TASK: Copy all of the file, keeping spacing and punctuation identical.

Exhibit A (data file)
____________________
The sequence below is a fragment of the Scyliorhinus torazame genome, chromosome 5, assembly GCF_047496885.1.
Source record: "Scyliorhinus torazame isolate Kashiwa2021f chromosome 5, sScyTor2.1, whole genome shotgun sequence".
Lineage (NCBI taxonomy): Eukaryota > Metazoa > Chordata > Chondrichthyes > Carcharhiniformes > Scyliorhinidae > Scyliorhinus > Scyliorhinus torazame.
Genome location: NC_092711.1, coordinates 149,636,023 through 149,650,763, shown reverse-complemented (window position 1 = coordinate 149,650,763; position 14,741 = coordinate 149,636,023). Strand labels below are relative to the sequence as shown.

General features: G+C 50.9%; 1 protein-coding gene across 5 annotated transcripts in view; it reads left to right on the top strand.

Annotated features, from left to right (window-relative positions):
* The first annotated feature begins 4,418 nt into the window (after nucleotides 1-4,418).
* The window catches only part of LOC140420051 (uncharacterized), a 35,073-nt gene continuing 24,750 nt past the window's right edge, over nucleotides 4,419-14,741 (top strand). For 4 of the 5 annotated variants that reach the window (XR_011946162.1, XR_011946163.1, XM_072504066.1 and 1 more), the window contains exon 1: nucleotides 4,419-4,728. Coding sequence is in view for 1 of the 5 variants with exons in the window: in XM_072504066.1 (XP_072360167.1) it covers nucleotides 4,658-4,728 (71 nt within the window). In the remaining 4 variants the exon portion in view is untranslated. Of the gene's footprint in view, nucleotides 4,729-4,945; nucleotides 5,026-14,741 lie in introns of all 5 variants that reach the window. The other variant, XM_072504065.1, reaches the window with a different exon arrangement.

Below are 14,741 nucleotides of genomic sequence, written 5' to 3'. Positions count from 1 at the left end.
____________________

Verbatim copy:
The sequence below is a fragment of the Scyliorhinus torazame genome, chromosome 5, assembly GCF_047496885.1.
Source record: "Scyliorhinus torazame isolate Kashiwa2021f chromosome 5, sScyTor2.1, whole genome shotgun sequence".
Lineage (NCBI taxonomy): Eukaryota > Metazoa > Chordata > Chondrichthyes > Carcharhiniformes > Scyliorhinidae > Scyliorhinus > Scyliorhinus torazame.
Genome location: NC_092711.1, coordinates 149,636,023 through 149,650,763, shown reverse-complemented (window position 1 = coordinate 149,650,763; position 14,741 = coordinate 149,636,023). Strand labels below are relative to the sequence as shown.

General features: G+C 50.9%; 1 protein-coding gene across 5 annotated transcripts in view; it reads left to right on the top strand.

Annotated features, from left to right (window-relative positions):
* The first annotated feature begins 4,418 nt into the window (after nucleotides 1-4,418).
* The window catches only part of LOC140420051 (uncharacterized), a 35,073-nt gene continuing 24,750 nt past the window's right edge, over nucleotides 4,419-14,741 (top strand). For 4 of the 5 annotated variants that reach the window (XR_011946162.1, XR_011946163.1, XM_072504066.1 and 1 more), the window contains exon 1: nucleotides 4,419-4,728. Coding sequence is in view for 1 of the 5 variants with exons in the window: in XM_072504066.1 (XP_072360167.1) it covers nucleotides 4,658-4,728 (71 nt within the window). In the remaining 4 variants the exon portion in view is untranslated. Of the gene's footprint in view, nucleotides 4,729-4,945; nucleotides 5,026-14,741 lie in introns of all 5 variants that reach the window. The other variant, XM_072504065.1, reaches the window with a different exon arrangement.

Below are 14,741 nucleotides of genomic sequence, written 5' to 3'. Positions count from 1 at the left end.